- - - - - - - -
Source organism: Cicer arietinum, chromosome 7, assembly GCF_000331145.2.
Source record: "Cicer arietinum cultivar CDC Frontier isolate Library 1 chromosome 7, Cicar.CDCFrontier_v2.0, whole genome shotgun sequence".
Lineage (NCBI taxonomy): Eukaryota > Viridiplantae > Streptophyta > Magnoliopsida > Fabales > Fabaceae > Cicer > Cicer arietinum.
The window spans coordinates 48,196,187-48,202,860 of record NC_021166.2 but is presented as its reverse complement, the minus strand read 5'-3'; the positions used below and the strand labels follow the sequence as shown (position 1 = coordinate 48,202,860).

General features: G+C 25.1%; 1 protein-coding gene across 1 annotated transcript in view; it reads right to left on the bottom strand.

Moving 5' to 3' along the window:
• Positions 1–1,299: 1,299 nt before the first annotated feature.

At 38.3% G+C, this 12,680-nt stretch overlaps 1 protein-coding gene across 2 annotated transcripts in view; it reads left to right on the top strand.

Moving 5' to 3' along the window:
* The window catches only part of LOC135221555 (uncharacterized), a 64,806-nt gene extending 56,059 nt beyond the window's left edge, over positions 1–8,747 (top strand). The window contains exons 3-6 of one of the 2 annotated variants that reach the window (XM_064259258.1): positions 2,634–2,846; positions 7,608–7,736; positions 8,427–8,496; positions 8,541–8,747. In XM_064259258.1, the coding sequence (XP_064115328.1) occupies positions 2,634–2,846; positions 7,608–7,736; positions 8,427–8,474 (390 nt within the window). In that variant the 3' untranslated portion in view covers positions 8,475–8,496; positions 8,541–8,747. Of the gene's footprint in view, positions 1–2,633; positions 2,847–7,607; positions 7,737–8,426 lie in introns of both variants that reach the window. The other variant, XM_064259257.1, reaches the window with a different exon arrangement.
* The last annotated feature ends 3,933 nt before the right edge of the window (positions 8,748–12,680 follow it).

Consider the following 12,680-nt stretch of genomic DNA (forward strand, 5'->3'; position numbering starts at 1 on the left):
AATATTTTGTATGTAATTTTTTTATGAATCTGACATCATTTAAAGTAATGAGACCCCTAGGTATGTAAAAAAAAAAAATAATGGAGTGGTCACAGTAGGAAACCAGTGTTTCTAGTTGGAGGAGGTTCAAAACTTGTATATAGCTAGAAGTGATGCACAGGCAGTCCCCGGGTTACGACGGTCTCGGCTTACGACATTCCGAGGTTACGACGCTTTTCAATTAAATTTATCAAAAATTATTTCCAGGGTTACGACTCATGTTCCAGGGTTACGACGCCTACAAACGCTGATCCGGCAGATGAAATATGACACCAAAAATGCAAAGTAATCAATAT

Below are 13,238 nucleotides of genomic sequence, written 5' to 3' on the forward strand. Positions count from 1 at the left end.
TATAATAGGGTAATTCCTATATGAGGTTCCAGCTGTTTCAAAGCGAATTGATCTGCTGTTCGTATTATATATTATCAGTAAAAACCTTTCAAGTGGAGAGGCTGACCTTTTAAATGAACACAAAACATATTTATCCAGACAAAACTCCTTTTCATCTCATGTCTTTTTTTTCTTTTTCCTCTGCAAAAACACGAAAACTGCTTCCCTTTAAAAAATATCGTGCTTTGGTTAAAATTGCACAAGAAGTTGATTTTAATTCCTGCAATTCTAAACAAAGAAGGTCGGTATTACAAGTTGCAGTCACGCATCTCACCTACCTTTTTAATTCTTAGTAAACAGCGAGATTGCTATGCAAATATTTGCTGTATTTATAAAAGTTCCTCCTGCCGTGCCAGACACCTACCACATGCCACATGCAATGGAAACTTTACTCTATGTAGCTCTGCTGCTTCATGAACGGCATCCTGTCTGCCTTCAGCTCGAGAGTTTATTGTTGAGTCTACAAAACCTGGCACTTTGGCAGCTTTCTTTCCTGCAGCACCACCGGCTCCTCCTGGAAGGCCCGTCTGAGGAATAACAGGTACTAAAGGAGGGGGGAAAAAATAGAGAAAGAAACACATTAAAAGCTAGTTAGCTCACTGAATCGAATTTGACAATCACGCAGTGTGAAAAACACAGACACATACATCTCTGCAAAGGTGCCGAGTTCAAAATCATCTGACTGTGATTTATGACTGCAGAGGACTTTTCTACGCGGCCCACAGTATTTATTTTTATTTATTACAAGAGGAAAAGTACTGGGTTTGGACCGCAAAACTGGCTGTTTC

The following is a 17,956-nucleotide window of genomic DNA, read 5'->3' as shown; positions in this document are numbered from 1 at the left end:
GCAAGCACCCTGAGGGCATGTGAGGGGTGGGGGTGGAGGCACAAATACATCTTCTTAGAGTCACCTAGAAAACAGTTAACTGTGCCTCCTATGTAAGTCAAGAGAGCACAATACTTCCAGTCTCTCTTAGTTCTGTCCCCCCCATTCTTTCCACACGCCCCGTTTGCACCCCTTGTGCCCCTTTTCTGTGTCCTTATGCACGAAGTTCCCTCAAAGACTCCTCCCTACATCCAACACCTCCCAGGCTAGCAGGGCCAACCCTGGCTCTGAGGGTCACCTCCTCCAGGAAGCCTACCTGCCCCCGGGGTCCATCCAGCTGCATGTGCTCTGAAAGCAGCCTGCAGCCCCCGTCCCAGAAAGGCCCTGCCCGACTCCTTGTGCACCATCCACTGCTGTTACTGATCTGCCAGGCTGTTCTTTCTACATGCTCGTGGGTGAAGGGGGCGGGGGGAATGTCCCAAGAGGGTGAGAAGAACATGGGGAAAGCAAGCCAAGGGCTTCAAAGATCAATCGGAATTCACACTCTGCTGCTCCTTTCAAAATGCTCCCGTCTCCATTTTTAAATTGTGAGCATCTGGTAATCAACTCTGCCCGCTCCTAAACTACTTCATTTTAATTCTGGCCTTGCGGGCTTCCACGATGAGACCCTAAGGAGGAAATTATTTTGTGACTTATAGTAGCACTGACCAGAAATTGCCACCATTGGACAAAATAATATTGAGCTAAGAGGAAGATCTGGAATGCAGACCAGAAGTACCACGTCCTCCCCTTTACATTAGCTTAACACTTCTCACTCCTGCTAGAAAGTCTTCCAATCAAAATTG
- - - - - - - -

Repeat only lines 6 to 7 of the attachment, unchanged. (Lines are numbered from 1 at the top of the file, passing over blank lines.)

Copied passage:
Moving 5' to 3' along the window:
• Positions 1–1,299: 1,299 nt before the first annotated feature.